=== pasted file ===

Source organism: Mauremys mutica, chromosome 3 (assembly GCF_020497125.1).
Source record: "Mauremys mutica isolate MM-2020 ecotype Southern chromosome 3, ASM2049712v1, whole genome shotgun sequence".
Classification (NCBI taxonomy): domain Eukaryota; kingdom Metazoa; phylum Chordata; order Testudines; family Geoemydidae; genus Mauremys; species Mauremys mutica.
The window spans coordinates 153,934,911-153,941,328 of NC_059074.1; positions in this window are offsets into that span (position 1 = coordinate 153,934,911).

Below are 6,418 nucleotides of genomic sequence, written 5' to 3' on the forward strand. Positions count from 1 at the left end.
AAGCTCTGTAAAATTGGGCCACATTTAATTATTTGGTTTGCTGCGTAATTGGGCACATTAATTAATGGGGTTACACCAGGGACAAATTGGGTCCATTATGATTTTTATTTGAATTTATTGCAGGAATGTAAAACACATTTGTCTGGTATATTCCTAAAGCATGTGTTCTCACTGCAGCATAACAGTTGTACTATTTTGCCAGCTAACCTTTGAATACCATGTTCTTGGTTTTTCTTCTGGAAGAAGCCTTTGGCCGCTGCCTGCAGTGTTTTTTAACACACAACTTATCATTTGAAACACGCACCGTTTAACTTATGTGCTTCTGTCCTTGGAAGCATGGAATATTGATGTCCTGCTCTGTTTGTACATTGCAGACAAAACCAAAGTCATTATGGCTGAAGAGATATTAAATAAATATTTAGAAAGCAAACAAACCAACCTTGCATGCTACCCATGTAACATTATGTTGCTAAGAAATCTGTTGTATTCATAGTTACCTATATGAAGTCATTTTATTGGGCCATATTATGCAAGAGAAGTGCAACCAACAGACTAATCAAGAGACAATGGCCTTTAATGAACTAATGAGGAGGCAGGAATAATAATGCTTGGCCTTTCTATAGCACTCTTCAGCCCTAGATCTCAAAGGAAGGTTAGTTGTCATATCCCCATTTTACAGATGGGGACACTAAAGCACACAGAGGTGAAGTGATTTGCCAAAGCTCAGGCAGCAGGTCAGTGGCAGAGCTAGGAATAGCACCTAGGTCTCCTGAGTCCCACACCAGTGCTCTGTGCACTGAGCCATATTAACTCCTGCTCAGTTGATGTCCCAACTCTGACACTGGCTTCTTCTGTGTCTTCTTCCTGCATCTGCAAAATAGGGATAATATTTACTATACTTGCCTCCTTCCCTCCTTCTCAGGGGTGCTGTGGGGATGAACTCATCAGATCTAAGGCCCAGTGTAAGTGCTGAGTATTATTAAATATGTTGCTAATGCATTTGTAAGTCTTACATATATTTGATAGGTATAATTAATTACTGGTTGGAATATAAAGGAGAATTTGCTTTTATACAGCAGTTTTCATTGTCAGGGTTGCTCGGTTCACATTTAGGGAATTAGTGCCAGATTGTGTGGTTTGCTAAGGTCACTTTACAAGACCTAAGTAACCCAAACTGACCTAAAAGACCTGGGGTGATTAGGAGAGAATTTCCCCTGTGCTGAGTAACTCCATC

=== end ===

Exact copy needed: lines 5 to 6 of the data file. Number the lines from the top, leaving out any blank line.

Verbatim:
Below are 6,418 nucleotides of genomic sequence, written 5' to 3' on the forward strand. Positions count from 1 at the left end.
AAGCTCTGTAAAATTGGGCCACATTTAATTATTTGGTTTGCTGCGTAATTGGGCACATTAATTAATGGGGTTACACCAGGGACAAATTGGGTCCATTATGATTTTTATTTGAATTTATTGCAGGAATGTAAAACACATTTGTCTGGTATATTCCTAAAGCATGTGTTCTCACTGCAGCATAACAGTTGTACTATTTTGCCAGCTAACCTTTGAATACCATGTTCTTGGTTTTTCTTCTGGAAGAAGCCTTTGGCCGCTGCCTGCAGTGTTTTTTAACACACAACTTATCATTTGAAACACGCACCGTTTAACTTATGTGCTTCTGTCCTTGGAAGCATGGAATATTGATGTCCTGCTCTGTTTGTACATTGCAGACAAAACCAAAGTCATTATGGCTGAAGAGATATTAAATAAATATTTAGAAAGCAAACAAACCAACCTTGCATGCTACCCATGTAACATTATGTTGCTAAGAAATCTGTTGTATTCATAGTTACCTATATGAAGTCATTTTATTGGGCCATATTATGCAAGAGAAGTGCAACCAACAGACTAATCAAGAGACAATGGCCTTTAATGAACTAATGAGGAGGCAGGAATAATAATGCTTGGCCTTTCTATAGCACTCTTCAGCCCTAGATCTCAAAGGAAGGTTAGTTGTCATATCCCCATTTTACAGATGGGGACACTAAAGCACACAGAGGTGAAGTGATTTGCCAAAGCTCAGGCAGCAGGTCAGTGGCAGAGCTAGGAATAGCACCTAGGTCTCCTGAGTCCCACACCAGTGCTCTGTGCACTGAGCCATATTAACTCCTGCTCAGTTGATGTCCCAACTCTGACACTGGCTTCTTCTGTGTCTTCTTCCTGCATCTGCAAAATAGGGATAATATTTACTATACTTGCCTCCTTCCCTCCTTCTCAGGGGTGCTGTGGGGATGAACTCATCAGATCTAAGGCCCAGTGTAAGTGCTGAGTATTATTAAATATGTTGCTAATGCATTTGTAAGTCTTACATATATTTGATAGGTATAATTAATTACTGGTTGGAATATAAAGGAGAATTTGCTTTTATACAGCAGTTTTCATTGTCAGGGTTGCTCGGTTCACATTTAGGGAATTAGTGCCAGATTGTGTGGTTTGCTAAGGTCACTTTACAAGACCTAAGTAACCCAAACTGACCTAAAAGACCTGGGGTGATTAGGAGAGAATTTCCCCTGTGCTGAGTAACTCCATC